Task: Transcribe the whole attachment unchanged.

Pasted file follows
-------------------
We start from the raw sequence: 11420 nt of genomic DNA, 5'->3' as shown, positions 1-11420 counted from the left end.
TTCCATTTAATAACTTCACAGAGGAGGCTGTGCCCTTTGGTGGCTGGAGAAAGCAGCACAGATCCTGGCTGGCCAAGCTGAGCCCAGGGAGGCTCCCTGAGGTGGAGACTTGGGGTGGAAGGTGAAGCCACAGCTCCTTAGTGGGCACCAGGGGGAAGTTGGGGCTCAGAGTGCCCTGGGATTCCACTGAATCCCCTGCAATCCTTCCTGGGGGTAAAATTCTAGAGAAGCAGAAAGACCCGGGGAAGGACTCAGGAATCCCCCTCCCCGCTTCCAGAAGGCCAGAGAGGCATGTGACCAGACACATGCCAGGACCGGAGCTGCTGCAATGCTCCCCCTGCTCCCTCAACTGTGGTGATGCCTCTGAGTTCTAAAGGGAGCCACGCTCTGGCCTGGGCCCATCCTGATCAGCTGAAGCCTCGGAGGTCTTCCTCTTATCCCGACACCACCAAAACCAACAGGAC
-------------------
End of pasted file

We start from the raw sequence: 11420 nt of genomic DNA, 5'->3' as shown, positions 1-11420 counted from the left end.
TTCCATTTAATAACTTCACAGAGGAGGCTGTGCCCTTTGGTGGCTGGAGAAAGCAGCACAGATCCTGGCTGGCCAAGCTGAGCCCAGGGAGGCTCCCTGAGGTGGAGACTTGGGGTGGAAGGTGAAGCCACAGCTCCTTAGTGGGCACCAGGGGGAAGTTGGGGCTCAGAGTGCCCTGGGATTCCACTGAATCCCCTGCAATCCTTCCTGGGGGTAAAATTCTAGAGAAGCAGAAAGACCCGGGGAAGGACTCAGGAATCCCCCTCCCCGCTTCCAGAAGGCCAGAGAGGCATGTGACCAGACACATGCCAGGACCGGAGCTGCTGCAATGCTCCCCCTGCTCCCTCAACTGTGGTGATGCCTCTGAGTTCTAAAGGGAGCCACGCTCTGGCCTGGGCCCATCCTGATCAGCTGAAGCCTCGGAGGTCTTCCTCTTATCCCGACACCACCAAAACCAACAGGAC